How creativity and data mix to shape phygital experiences for tech giants
“In looking back to our beginnings and the journey since, there was one outstanding challenge that also lead to one of our broadest successes: the evolution of our company’s culture.”
HUSH, is a leading experience design firm co-founded by award-winning creative leader David Schwarz. David believes in making space for creativity by merging three core disciplines: technology, visual design and physical space.
Over the last decade, HUSH has designed enthralling experiences for customers by unifying the originality of content creators, creative technologists, architects and interaction designers. The studio has created visual experiences for top notch brands like Nike, Facebook, Google, Uber, American Express and wework.
Sensory branding influences the consumer’s perception towards a company’s culture and plays a massive role in communicating the brand’s value and products. HUSH simplifies this process and leaves a lasting impression with one pixel on the observer’s mind.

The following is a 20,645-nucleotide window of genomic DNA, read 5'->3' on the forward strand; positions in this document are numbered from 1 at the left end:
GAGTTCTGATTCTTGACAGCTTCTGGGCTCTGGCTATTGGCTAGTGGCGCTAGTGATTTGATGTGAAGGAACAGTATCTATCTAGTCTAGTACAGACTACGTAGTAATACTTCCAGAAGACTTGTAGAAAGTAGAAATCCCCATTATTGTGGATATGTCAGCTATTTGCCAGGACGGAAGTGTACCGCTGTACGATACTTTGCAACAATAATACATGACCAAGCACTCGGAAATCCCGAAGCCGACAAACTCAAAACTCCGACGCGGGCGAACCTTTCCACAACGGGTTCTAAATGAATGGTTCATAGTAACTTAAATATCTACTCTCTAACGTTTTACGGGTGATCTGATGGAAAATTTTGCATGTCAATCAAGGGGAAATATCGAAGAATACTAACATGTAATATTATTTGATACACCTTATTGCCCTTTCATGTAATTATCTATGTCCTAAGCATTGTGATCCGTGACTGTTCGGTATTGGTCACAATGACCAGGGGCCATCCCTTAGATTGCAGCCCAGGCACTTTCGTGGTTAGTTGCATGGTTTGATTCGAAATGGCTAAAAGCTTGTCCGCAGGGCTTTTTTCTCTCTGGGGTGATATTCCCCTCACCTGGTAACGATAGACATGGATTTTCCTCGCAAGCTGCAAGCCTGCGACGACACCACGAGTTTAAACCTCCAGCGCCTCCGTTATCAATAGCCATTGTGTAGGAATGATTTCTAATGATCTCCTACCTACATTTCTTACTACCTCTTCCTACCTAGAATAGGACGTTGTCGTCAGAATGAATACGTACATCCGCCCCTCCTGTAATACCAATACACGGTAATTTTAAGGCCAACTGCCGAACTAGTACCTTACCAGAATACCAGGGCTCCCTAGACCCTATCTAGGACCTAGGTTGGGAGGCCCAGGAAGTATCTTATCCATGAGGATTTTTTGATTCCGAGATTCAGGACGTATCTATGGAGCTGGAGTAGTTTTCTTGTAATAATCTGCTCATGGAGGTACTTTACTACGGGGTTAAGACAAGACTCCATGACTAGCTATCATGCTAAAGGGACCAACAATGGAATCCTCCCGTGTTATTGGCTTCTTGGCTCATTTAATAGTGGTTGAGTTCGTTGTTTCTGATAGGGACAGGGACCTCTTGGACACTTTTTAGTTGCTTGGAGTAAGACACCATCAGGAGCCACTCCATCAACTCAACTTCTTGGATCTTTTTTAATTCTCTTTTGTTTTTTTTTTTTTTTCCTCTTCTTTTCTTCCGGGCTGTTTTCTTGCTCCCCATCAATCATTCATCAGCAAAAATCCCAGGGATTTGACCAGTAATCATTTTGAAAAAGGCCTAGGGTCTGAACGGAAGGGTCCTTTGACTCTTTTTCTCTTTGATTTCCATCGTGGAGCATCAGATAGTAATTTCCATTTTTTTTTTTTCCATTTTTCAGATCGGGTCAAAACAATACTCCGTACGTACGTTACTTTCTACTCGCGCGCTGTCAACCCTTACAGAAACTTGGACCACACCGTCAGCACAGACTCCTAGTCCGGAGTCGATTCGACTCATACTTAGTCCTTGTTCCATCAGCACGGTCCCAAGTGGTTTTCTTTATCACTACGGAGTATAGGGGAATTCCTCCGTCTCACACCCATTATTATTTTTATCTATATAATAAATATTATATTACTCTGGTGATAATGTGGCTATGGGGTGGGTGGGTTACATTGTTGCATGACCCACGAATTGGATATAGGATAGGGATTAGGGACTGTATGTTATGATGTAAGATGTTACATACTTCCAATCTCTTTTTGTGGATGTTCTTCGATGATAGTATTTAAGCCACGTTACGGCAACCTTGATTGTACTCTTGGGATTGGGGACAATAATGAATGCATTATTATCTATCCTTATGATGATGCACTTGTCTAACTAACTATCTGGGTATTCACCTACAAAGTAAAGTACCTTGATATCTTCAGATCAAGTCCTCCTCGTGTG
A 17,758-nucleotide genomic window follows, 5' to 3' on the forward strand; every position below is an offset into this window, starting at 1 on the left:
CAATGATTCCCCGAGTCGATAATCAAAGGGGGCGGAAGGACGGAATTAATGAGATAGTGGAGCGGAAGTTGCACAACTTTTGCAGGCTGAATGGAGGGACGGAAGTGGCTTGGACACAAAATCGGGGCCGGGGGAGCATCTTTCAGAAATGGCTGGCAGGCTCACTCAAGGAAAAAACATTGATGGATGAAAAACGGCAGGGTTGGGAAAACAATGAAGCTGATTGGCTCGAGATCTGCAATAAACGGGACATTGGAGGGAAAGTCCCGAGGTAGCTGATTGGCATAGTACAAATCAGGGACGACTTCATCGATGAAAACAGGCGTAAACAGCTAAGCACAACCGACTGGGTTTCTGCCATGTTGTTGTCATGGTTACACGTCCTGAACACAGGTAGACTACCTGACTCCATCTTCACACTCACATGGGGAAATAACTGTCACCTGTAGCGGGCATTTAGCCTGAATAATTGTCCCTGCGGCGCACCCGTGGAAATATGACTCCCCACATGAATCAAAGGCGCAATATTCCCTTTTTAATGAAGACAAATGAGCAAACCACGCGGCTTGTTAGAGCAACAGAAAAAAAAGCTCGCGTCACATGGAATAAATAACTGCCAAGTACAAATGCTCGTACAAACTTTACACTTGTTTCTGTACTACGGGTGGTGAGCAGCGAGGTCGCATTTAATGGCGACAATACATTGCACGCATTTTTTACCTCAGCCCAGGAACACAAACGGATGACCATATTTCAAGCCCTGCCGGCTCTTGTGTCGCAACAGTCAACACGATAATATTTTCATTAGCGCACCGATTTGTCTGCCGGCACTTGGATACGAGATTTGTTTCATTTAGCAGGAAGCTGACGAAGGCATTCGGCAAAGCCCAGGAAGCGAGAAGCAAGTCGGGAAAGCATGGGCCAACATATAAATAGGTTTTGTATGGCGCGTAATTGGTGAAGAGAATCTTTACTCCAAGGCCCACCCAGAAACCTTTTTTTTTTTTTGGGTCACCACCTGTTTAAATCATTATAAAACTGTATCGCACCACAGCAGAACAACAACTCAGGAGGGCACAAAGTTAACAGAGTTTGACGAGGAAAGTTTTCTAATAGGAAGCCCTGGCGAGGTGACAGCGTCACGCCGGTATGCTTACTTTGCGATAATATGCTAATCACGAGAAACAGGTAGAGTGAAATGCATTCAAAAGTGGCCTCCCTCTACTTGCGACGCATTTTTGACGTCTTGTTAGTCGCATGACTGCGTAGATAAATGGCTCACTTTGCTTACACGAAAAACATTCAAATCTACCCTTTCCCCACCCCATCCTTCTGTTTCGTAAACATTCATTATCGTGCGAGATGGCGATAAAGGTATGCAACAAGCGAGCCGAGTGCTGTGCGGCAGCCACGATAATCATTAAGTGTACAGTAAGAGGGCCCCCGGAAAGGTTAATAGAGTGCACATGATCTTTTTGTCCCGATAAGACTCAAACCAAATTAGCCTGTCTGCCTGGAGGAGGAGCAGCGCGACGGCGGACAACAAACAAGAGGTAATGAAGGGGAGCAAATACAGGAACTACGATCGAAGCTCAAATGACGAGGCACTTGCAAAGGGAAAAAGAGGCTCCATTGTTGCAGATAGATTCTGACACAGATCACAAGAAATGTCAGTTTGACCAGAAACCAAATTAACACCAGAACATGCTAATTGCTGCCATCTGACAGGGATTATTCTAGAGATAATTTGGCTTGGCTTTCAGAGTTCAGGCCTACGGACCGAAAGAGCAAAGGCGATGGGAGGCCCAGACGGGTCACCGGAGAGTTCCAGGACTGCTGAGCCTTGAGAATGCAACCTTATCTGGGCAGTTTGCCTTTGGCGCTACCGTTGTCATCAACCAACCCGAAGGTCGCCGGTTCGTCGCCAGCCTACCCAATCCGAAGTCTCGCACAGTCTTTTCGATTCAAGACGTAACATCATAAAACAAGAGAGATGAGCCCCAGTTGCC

DesignWanted interviewed David Schwarz to learn about the importance of simplicity, the culture at HUSH and some unrevealed stories behind the entrepreneurial journey of a company unique in its kind.
What is HUSH doing better than anyone else?
“There are a handful of talented firms out there and they all deserve great respect. But each has its own particular point of view on the world of design. At HUSH, we believe that we excel in designing experiences for incredibly dynamic global organizations.
Specifically, we leverage creative technology in both beautiful and functional ways and we’re exceptional at making complex ideas appear simple, direct, and human.”
You design spaces and installations that encourage interaction. What is the ultimate purpose of your works?
“We help our clients communicate their mission, stories, products, and services. What we design has an impact on the spaces in which people work, invest, explore, and learn. We believe that people engage with ideas and messaging best within beautifully designed experiences. So, our goal is to take complex subject matter and big, complicated ideas and make them incredibly simple to understand and access.
We reduce the ideas down to design elements that speak to our most core senses and emotions. In today’s world, where complexity is the norm, it’s incredibly important for our clients to tell their stories simply and directly.
We find some very compelling ways – from the artful to the useful – to do this at many physical scales.”
How do you compare the present HUSH to the initial vision that pushed you to start it? How different or similar are they?